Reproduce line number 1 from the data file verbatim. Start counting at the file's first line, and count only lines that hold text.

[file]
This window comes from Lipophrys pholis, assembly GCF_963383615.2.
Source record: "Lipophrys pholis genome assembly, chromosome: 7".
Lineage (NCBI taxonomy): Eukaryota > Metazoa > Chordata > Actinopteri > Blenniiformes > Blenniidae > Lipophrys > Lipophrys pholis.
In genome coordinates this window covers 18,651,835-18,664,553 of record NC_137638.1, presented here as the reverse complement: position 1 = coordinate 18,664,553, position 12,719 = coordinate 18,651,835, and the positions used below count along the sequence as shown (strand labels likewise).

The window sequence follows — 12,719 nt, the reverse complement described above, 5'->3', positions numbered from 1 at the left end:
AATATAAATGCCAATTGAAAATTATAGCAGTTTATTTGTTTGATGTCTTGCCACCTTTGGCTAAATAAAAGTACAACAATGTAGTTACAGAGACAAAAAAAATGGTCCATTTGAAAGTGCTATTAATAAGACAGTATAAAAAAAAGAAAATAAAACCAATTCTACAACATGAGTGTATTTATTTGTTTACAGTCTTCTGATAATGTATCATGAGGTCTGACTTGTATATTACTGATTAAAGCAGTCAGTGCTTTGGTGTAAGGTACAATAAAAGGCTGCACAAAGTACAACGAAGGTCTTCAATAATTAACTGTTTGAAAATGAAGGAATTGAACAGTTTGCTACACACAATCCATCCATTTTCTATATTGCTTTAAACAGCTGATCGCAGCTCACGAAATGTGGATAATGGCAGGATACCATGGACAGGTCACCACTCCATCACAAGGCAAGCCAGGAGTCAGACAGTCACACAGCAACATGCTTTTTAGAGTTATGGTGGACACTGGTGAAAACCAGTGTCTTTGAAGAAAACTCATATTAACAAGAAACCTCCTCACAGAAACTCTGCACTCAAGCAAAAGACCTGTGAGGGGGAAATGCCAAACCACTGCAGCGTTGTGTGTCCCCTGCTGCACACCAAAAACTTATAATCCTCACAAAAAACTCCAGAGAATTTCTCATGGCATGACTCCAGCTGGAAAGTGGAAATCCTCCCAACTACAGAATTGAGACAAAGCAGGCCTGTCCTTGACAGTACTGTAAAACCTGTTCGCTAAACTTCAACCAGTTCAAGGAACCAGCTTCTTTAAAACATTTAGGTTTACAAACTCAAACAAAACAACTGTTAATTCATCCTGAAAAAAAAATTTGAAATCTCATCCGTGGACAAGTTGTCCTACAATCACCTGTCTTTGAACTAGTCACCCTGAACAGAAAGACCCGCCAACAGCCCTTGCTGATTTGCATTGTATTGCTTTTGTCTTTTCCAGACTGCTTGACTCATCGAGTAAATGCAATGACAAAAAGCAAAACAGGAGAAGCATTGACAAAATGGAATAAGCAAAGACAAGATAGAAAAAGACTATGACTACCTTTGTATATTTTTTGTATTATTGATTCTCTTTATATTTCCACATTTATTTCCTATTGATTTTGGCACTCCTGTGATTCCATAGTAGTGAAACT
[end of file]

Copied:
This window comes from Lipophrys pholis, assembly GCF_963383615.2.